Is your kiddo a fussy eater?
Most parents will be all too familiar with the strain of dealing with a child who refuses to eat what’s been served up on their plates during meal times – AKA. “The Fussy Eater”.
It is entirely normal for a child to refuse to eat, or even try, new foods. However, the worry regarding whether or not children are consuming sufficient calories or nutrients can be extremely concerning.
Often, parents may be stuck in a rut of offering the same meals week in, week out, even when health specialists recommend introducing new foods and new ways of serving them to pique their interest.
As part of their new study looking into the most favoured condiments of the world, the personal finance experts at money.co.uk have analysed 43 condiments alongside 55 brands from around the world to reveal which are the most popular (based on search data) in 35 of the world’s wealthiest countries.
In addition to this, the money.co.uk team have also compiled the following tips on ways to liven up everyday meals for children.
Hopefully, the introduction of some unique new flavour combinations and eating habits will get your child excited about food again!
Offer up ‘taster’ plates to tempt them with
Sometimes the amount of food dished up in front of a child can be a little overwhelming, especially if they aren’t particularly hungry or feeling tired from a long day at school.
This is when introducing a ‘taster’ plate, consisting of a range of different foods and flavours to entice them with, can make for a brilliant dinner option.
The beauty of a taster plate is that you can add in elements of snacks and meals you know they will already eat and enjoy. You can then sneak in extra ‘wild card’ options that they won’t feel as threatened by amidst the sense of familiarity.
Try arranging your ‘taster’ plate so that the new additions are hidden in between the staple favourites. Ensure there is a bright mix of colours and sweet vs savoury options. This will keep your often fussy eater interested and curious to explore the options.
Help kids understand different world cuisines
Giving children early exposure to the cuisines of different countries around the world when they are still young is a great way to ensure they remain excited about the prospect of trying new, unique flavours as taste buds develop.
Instead of making their sandwiches with everyday sliced bread, introduce tortilla wraps, pitta breads and chapatis to their lunch boxes.
You can still use their favourite fillings, to see how well they respond to the simple swap.
Is your child typically accustomed to finding apples, oranges and bananas in their lunch boxes?
If the answer is yes, then the introduction of equally as delicious but more tropical flavours. Papaya, guava and mangoes, could work really well in helping them enjoy a wider variety of fruits.
Finally, don’t be afraid of using small amounts of strong flavours in kids meals to introduce them to different cuisines to see how they react. You might be pleasantly surprised!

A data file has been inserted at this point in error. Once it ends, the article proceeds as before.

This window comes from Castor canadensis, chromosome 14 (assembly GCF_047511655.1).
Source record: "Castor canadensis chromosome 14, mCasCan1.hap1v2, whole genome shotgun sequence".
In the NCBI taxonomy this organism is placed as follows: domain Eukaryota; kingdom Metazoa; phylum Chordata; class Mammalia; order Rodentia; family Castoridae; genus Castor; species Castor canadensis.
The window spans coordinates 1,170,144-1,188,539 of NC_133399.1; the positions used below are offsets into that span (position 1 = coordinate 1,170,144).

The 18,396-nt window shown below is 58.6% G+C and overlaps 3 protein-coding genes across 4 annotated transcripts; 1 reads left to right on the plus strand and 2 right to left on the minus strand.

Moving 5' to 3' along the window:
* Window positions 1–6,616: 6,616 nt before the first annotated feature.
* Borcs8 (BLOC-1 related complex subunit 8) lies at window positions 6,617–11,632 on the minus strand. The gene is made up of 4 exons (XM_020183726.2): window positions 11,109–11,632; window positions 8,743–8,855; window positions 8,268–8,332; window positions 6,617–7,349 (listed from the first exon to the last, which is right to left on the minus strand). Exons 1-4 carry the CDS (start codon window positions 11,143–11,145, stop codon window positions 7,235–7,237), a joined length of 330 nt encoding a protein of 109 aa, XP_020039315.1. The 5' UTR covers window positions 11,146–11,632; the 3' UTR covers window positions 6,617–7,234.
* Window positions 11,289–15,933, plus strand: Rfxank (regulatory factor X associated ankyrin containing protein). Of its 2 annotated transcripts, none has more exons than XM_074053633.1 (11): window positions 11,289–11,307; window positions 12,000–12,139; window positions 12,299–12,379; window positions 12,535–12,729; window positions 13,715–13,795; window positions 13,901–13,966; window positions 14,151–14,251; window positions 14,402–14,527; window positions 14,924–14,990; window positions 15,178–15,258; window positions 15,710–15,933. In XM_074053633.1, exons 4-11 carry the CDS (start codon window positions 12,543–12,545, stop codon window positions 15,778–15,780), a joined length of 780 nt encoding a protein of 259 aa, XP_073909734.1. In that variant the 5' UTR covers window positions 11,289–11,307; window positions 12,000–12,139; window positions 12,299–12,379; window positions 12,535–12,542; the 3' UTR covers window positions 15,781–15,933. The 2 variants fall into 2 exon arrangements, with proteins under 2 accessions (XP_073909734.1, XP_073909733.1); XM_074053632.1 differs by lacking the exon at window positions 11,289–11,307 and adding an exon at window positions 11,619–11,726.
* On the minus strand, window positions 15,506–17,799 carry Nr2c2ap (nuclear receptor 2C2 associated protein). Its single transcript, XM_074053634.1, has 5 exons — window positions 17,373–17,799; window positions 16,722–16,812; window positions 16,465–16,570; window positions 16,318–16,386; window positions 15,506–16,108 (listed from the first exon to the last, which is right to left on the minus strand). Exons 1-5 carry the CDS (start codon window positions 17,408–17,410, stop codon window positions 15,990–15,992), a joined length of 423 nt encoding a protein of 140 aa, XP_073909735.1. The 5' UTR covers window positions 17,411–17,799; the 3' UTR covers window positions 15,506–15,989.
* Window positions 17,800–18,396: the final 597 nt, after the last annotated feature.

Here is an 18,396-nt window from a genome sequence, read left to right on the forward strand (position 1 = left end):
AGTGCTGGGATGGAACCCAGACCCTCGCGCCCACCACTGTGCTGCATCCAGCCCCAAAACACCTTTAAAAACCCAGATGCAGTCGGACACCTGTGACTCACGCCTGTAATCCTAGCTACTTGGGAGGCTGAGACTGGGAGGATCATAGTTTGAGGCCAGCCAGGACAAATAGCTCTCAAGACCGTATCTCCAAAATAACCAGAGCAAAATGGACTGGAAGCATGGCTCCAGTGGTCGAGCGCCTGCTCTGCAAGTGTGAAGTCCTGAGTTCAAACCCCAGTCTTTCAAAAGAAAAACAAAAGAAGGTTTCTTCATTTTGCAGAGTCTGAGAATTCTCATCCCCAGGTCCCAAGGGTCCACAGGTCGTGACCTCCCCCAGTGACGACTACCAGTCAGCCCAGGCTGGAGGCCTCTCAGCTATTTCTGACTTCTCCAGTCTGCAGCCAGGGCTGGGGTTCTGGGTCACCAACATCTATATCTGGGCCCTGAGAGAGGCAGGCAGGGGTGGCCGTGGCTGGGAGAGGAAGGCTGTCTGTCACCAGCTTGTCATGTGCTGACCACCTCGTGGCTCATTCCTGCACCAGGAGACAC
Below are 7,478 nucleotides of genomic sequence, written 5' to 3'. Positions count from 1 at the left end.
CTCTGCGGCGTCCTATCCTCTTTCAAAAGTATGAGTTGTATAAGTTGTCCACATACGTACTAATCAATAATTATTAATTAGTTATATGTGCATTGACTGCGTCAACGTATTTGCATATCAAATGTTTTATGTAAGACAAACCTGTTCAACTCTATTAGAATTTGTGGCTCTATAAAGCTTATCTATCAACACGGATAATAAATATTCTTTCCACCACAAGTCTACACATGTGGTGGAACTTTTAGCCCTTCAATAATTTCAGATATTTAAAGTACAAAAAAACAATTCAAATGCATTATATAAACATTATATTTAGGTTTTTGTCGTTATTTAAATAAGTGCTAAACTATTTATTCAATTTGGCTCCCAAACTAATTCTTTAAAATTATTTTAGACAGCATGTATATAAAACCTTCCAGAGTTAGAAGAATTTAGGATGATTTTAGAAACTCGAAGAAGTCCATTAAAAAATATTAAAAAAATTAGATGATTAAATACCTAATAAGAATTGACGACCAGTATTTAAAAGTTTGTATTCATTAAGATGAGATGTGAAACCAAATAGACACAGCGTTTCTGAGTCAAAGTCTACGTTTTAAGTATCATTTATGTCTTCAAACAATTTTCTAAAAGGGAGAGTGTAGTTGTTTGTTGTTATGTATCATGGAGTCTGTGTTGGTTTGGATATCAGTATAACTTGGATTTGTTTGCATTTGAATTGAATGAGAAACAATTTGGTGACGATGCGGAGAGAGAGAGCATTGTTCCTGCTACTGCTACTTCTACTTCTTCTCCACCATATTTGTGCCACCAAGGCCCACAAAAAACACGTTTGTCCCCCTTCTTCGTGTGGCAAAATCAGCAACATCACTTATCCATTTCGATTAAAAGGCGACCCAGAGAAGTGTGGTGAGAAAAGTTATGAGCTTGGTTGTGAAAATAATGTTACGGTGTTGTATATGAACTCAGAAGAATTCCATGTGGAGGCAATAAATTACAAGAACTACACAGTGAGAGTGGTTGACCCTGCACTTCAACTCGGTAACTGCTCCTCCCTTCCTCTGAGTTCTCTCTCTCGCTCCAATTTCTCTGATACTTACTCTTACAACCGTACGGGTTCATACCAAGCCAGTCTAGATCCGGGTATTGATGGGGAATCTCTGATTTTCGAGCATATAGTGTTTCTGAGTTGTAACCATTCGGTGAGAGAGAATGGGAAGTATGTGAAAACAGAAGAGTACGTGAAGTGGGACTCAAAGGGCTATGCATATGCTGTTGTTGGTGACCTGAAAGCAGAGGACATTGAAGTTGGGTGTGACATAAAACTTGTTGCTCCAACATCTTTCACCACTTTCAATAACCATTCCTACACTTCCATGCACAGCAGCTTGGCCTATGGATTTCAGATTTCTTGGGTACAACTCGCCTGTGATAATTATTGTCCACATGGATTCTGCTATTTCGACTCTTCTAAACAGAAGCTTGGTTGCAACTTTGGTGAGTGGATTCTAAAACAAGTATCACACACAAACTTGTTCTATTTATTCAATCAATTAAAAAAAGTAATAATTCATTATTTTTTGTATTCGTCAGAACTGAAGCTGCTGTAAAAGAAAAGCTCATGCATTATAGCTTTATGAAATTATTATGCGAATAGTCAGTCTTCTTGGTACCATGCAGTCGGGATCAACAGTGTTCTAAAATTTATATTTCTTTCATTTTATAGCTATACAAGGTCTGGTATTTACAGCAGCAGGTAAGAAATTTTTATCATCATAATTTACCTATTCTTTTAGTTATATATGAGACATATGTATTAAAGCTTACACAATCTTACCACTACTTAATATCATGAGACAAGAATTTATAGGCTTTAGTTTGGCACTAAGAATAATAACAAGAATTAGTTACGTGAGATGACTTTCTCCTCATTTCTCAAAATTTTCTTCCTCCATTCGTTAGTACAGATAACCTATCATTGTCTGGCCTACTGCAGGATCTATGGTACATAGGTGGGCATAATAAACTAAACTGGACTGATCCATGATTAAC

A fussy eater is used to sticking to what they are used to, so this introduction could be a game-changer!
- Soy sauce should be added to vegetable sushi
- A mild curry paste will make any curry pop
- The addition of hummus on the side of chopped up vegetables or toast soldiers could completely change their view of afternoon snacks.
Explore different textures
Fussy eating and the refusal to eat a particular meal or food is, more often than not, more likely due to the texture rather than the flavour.
It is therefore a smart idea to keep an open mind and continue to offer the same foods repeatedly but prepared in slightly alternative or unique ways.
For example, finely chopping nutritious vegetables (such as broccoli, kale, courgette, peppers and mushrooms) then cooking them into thick, tomato-based pasta sauces or creamy soups is a great way to ensure kids are eating their 5 A Day without realising it.
Using freezer moulds to create homemade fruit and yoghurt ice lollies is another excellent way to sneak some healthy options into a summer treat.
Expand on their existing favourites
Don’t be afraid to use a little flavour bribery when it comes to introducing new foods.
If you know your little one is already a fan of chocolate spread, jam or honey, just add a small amount to their morning porridge or toast. This could help you ensure they start their day off properly.
Similarly, if you know certain dishes tend to go down well at dinner time, re-work how the meals are made. Offer up new flavour combinations and ingredients that still look familiar.
For example, pork sausage and mashed potatoes could become healthier chicken sausages and celeriac mash. Pepperoni pizza and chips could be given a twist with the introduction of homemade ‘pizza crumpets’ and some sweet potato wedges.
Organise a ‘dinner party’ with their friends
Children are natural followers and are wired to copy and replicate the behaviours and mannerisms that they witness in others.
It is important for a fussy eater to see their parents and siblings eating a variety of different foods at the dinner table each mealtime. However, it is also wise to show your child that their friends and school peers are trying a diverse range of flavours and cuisines.
This shows them that eating a variety of foods is a normal and accepted part of life.
A great way to encourage this would be to organise a dinner party or picnic with some similarly aged friends. Ask other parents to each bring a plentiful selection of different foods or snacks. The children can happily snack on them, and see each other enjoying and partaking in a shared eating experience.